May 08, 2013

Kaine Criticizes Republican Obstruction Of Budget Process In Floor Speech

WASHINGTON, D.C. – U.S. Senator Tim Kaine (D-VA), a member of the Senate Budget committee, today criticized Republican obstruction of the budget process as they continue to object to appointing conference members. The most recent motion to appoint conferees was made today by Kaine’s Budget Committee colleague, Senator Mark Warner (D-VA). During Kaine’s speech on the floor, he noted that while there are signs of economic recovery, a budget deal between both houses is necessary for growth.

“On March 23 this body passed a budget,” Kaine said. “And as we've seen over the past few days, the very group of people that criticized the Senate for not wanting to pass a budget have done everything they can, and pulled out every procedural mechanism they can come up with, to block the nation from coming up with a budget. This is an abuse of rules and it is directly contrary to the members' claims now for years they wanted to pass a budget. This is not just a matter of budget, it's not just a matter of numbers on a page. This is hurting our economy.” 

During his remarks, Kaine highlighted the damaging impact sequestration has already had on jobs and military personnel throughout the Commonwealth, arguing that the budget passed by the Senate in March would replace the sequester with a balanced approach to grow the economy and responsibly reduce the deficit. Kaine also noted that despite the support of a majority of senators in February, Republicans blocked earlier attempts to mitigate the sequester impact by reducing the amount of across-the-board cuts and increasing revenue to offset harmful effects to defense and programs like education and infrastructure.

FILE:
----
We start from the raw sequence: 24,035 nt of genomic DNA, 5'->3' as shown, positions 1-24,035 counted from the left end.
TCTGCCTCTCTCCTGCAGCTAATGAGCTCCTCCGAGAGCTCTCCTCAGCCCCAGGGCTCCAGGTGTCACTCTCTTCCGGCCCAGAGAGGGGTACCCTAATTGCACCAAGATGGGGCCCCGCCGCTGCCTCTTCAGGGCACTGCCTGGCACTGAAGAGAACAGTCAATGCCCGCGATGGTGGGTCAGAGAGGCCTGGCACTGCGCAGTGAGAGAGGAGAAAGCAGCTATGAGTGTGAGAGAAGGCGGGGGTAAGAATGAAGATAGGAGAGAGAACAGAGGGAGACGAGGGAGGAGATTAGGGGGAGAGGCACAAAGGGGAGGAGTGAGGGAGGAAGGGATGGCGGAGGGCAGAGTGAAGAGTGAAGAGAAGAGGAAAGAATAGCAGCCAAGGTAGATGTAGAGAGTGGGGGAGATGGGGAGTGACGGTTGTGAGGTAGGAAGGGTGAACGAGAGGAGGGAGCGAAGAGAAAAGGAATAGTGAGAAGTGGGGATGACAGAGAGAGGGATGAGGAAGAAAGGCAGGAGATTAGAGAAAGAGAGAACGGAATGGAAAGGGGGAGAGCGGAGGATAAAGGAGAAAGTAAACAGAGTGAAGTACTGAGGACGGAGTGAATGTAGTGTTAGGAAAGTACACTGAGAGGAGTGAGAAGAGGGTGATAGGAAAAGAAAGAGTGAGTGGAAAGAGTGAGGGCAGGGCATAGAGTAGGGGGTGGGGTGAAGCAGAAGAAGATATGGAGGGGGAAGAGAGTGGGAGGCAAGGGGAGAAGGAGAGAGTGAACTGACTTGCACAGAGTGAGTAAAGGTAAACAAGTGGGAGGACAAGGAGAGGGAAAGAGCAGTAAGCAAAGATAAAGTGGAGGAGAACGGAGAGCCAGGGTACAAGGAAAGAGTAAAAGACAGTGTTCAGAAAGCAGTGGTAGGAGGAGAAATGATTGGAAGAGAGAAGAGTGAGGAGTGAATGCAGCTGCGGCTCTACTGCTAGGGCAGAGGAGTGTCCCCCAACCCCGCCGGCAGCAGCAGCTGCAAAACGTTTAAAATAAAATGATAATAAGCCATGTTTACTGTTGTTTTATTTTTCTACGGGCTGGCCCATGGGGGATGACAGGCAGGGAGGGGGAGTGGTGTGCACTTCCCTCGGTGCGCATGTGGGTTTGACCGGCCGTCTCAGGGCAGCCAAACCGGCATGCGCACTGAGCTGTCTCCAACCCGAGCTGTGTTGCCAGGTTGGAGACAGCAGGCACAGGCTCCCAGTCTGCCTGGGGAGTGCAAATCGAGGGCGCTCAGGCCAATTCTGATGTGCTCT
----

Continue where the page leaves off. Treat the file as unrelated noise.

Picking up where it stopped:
Kaine also referenced testimony from an Armed Services Seapower Subcommittee hearing earlier in the day, noting that Republican obstruction is not only hurting our economy, but also hurting our defense.

“We talked about the effect on the nation's security that is upon us as we are going through budgetary challenges including the sequester,” Kaine said. “We talked about the effect of sequester on what the witnesses called the platform, the shipbuilding, the assets that we need to keep us safe in a challenging world. We talked about these budget crises and how they hurt our planning. Because instead of planning in a forward looking way we're tying up all of our planning time to meet one self-imposed crisis after the next.”

In closing, Kaine urged his colleagues to end the obstruction, saying: “we passed this budget 46 days ago, we were here till 5:00 in the morning, we voted on a hundred amendments, everyone had their chance to have their say and after a conference they'll get their say again. They'll have a chance to express their opinion. I urge my colleagues to rethink the position that they're on and to allow this budget to move into conference so we can do the business of the United States of America.”

Since taking office, Kaine has consistently called for a return to normal budget order and an end to governing by crisis